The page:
The Battle of Dien Bien Phu was a defining moment in the First Indochina War between the French and the Viet Minh in Vietnam. Taking place from November 20, 1953 through May 7, 1954, it was siege operation by the Viet Minh against the entrenched French forces and a battle of attrition.
The French, under Brigadier General Christian de Castries with some 15,000 troops (French regulars, French Foreign Legion, and indigenous Vietnamese troops fighting on the side of the French) fortified the village and an airstrip. The Viet Minh under General Giap surrounded the village and sealed it off. The French had 28 howitzers of 105mm or greater, but could not match the firepower of 200 guns that Giap was able to bring to bear, including anti-aircraft artillery. Attacks were patiently methodical and incremental. Supply for the French garrison, already inadequate, was cut when the airfield was taken on March 27. Attempts at airdrop failed. Out of 420 French aircraft available to airdrop supplies, 62 were shot down and 107 others damaged. One of the outlying strong points of the defense perimeter finally fell to a combination of Viet Minh mining, artillery fire, and direct assault. The entire complex was overrun on May 7 as the starving French forces ran out of ammunition and surrendered. Only 73 men escaped with 10,000 being captured, half of whom were wounded. It is estimated the Viet Minh suffered 25,000 casualties during the siege.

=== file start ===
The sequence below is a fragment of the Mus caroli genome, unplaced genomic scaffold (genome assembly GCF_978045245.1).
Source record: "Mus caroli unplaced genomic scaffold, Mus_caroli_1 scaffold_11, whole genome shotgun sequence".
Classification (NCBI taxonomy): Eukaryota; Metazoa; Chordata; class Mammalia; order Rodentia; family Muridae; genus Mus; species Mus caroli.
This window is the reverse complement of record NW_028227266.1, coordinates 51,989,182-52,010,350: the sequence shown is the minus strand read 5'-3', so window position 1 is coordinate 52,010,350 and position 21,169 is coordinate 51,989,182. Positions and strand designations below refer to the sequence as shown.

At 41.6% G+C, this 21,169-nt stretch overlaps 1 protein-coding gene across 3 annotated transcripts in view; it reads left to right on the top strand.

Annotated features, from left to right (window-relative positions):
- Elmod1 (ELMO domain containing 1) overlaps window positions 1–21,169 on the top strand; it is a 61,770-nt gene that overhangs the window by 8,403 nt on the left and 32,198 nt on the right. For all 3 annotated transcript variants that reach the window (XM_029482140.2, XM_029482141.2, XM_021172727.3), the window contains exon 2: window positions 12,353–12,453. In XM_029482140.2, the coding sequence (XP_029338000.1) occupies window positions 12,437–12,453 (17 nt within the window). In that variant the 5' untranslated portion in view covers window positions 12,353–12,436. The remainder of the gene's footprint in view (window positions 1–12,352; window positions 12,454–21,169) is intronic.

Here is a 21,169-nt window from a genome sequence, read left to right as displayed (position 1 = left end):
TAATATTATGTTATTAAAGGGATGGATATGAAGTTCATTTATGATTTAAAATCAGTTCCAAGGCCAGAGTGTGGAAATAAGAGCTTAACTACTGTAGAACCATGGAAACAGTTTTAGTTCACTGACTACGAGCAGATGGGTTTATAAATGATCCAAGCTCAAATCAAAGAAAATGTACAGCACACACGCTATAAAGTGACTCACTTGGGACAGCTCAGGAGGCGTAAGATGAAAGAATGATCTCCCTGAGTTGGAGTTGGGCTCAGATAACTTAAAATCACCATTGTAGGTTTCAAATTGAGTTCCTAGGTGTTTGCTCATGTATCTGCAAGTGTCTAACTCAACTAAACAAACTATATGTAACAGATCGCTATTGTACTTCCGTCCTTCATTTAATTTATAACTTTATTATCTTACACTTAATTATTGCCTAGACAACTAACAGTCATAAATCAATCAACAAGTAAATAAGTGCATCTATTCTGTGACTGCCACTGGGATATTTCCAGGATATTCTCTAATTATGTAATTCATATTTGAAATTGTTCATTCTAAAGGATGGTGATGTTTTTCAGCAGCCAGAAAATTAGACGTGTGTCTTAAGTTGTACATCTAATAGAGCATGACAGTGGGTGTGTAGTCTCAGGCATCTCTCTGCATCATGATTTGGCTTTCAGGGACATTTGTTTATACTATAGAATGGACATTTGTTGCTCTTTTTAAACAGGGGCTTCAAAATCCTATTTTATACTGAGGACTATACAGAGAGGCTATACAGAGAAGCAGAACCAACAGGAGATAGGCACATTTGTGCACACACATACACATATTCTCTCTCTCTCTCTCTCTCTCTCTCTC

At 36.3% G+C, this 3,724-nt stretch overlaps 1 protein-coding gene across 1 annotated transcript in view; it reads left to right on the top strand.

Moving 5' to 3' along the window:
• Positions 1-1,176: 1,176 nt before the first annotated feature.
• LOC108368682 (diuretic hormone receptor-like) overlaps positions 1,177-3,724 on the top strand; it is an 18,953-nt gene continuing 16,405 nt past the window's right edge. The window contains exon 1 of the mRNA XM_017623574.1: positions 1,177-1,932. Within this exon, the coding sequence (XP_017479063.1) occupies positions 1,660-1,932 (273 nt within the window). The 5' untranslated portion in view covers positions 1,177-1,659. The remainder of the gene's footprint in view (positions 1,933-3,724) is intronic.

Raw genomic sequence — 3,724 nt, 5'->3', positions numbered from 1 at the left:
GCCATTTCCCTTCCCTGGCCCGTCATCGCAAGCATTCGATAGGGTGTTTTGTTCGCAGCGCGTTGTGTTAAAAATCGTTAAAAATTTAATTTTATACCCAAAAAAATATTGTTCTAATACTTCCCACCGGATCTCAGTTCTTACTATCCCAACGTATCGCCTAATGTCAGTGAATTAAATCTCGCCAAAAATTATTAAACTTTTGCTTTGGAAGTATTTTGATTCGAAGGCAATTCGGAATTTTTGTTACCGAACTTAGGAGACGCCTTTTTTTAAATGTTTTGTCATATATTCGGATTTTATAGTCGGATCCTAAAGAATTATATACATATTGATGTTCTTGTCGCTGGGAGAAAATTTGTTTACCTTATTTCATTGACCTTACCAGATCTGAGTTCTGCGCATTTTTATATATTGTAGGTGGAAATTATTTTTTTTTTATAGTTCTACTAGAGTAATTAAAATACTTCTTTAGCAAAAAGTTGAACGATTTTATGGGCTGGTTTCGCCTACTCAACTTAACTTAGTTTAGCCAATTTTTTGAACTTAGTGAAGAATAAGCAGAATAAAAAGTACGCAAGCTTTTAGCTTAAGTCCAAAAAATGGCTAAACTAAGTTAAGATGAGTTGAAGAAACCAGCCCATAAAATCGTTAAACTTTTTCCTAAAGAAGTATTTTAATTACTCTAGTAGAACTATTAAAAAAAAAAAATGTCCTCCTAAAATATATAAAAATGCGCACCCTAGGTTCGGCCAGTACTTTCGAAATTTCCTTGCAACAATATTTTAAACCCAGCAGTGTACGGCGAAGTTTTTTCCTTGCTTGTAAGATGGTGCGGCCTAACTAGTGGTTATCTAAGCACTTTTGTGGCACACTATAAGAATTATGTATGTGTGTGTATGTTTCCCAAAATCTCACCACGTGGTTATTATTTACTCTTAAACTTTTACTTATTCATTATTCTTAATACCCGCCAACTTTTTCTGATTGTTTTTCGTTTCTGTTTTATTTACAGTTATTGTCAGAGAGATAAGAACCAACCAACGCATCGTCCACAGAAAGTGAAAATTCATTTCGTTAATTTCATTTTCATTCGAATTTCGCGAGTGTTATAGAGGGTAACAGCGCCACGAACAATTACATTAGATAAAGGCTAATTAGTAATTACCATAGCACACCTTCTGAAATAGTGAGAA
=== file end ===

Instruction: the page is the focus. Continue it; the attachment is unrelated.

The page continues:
The French defeat soon led to the end of the First Indochina War, but not the end of warfare in Vietnam which would flare up again and continue for 20 more years.
The Encylopedia of Military History, Dupuy and Dupuy, 1979